THE STUDY OF TEARS

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Working With Dance

 

Introduction
Basal Tears
Reflex Tears
Emotional Tears
 
 
 
 
 

 

EMOTIONAL TEARS

[Image: Ruth Williams, photographed by Judie Waldmann]

 

What Are Emotional Tears?

'Emotional tears' are tears stimulated by our emotions and triggered by activity in the brain.

Examples of emotions that might trigger tears are:

 

Sadness

Laughter

Anger

Frustration

 

When we feel sad for example, the brain sends a message to the eye to tell it to produce tears.

The brain sends this message via our central nervous system.

When the eye receives the message it produces 'emotional tears'.

 

 

Things for You to Discuss with Your Group:

Before you begin working with emotional tears and dance make sure you discuss the following in your group

  • All of us are different and this can mean we all respond to emotions differently.
  • Remember to respect each others differences.
  • If you find something difficult let your teacher know.
  • Work together as a team to make sure you all feel safe in exploring your emotions.
  • Sometimes reading another persons emotions can be difficult, so it is best to understand that this is something we all find difficult.

 

Developing your own choreographic ideas      

1)

  • Walk in the space in different directions, when one person chooses to stop, all stop, when one person moves again, all move. This gets you being aware of each other.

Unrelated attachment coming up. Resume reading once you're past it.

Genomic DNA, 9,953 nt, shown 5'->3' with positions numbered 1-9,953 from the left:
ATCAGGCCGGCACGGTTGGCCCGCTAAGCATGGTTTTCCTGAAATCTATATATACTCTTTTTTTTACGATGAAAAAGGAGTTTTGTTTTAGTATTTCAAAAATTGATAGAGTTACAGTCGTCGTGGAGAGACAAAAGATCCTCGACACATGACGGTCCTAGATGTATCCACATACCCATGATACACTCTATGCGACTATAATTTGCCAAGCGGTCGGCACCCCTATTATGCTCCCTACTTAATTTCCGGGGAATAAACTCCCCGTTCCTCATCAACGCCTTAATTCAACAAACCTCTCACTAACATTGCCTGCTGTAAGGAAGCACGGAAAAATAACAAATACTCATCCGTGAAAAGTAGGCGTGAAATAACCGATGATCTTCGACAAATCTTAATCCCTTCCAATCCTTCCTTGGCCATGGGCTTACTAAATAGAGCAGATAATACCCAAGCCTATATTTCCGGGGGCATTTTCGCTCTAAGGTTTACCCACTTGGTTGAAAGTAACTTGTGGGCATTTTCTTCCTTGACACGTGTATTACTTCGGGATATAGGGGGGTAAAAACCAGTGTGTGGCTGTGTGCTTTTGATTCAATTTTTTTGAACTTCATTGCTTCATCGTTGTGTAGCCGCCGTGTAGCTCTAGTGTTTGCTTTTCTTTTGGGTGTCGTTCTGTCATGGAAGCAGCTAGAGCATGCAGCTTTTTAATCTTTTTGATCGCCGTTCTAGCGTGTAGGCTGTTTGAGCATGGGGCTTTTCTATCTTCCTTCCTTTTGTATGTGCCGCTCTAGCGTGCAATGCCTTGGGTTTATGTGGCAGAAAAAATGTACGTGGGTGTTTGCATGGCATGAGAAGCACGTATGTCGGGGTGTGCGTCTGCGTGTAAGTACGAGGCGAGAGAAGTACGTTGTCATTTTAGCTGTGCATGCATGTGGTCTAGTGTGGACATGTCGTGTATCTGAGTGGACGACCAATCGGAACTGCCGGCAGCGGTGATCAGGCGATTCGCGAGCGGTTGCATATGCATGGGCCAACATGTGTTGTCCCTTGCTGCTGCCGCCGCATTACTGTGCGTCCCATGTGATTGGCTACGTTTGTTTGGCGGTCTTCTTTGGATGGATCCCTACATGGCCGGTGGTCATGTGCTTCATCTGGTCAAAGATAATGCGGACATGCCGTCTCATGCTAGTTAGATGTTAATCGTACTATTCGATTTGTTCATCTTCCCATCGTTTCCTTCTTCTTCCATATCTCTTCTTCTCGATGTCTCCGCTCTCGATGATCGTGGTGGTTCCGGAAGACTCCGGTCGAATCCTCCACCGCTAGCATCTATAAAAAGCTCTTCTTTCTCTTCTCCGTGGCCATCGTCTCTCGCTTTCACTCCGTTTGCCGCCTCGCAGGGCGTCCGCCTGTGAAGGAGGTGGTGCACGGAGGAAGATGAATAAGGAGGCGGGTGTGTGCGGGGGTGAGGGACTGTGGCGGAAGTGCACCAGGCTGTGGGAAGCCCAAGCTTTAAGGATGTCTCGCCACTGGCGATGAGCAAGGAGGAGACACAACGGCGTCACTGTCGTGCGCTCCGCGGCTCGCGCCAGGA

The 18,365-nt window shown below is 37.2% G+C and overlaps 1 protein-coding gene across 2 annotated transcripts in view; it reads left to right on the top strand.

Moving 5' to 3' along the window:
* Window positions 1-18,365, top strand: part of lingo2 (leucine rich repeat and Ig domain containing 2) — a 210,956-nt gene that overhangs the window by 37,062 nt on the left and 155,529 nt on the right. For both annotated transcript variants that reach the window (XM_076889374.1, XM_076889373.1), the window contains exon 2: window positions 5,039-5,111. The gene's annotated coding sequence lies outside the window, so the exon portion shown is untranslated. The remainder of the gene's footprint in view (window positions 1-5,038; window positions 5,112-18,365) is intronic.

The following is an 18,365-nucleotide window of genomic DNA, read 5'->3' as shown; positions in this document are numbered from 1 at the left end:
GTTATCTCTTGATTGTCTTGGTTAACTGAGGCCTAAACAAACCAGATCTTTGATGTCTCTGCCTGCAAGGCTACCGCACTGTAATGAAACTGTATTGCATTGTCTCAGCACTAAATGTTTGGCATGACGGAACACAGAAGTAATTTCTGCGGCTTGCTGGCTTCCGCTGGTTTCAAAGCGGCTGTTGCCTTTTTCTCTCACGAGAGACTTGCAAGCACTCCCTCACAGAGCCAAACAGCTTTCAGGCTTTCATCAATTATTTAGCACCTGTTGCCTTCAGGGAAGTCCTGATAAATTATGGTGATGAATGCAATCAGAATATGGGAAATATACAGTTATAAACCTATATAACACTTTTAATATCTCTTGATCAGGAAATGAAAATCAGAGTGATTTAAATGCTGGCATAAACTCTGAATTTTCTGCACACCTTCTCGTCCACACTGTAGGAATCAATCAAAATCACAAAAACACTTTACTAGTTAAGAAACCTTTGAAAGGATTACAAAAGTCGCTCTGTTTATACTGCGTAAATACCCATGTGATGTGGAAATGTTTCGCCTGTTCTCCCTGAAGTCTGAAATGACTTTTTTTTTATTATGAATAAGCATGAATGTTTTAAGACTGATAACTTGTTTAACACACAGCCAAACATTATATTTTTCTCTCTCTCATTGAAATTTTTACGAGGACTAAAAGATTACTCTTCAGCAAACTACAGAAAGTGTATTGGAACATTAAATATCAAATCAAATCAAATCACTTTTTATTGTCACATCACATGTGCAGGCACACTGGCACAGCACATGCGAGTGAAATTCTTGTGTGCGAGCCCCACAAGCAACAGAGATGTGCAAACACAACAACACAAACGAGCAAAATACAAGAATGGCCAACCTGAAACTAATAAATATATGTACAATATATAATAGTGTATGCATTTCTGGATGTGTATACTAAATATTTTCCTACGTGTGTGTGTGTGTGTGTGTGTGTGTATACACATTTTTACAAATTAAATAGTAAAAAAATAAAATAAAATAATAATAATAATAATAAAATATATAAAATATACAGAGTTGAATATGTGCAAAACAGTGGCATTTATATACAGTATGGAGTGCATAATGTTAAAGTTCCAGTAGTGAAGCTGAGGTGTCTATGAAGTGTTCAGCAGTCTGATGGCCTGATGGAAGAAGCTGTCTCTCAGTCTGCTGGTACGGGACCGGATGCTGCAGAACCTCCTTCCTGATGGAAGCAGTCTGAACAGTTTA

• Now repeat the exercise but stopping in a pose which expresses different emotions; sadness, happiness, anger, love. You may come up with ideas of different emotions.

 

  • Look at the different shapes of the poses that express different emotions and discuss.

 

2)

  • Divide your group into two, A and B

 

  • Group B repeat the exercise of walking and stopping in different emotional poses.

 

  • Group A explore different ways of responding to one of the Group B’s poses.

For example, if one person is in a sad pose, you may want to respond by using a comforting pose, or you may show your anxiety in not knowing what to do by using a turning away pose.

For example, if one person is in a happy pose, you may strike a happy, or laughing pose by them.

Swap roles so that you take it in turns to be the group that poses and the group that responds.

Take some time to discuss how and why we might respond to each other differently.

 

3)

Develop this idea of exploring sadness and responses to sadness by working in partners.

Have a look at the film, Sadness Duet, below, where Ruth Williams is working with Vanessa Cook and exploring different responses to sadness.

 
 
Sadness Duet

Format: colour stereo video
Duration: 2:53 minutes

 

Now you can try this. If you are someone who is anxious about having someone too physically close to you, then speak out. 

You can then develop your dance, respecting this anxiety by keeping a small distance from each other.

The idea

  • Walking within a small area 
  • Stop and draw a tear drop running down the face
  • The body starts to slump, and perhaps tremble from sadness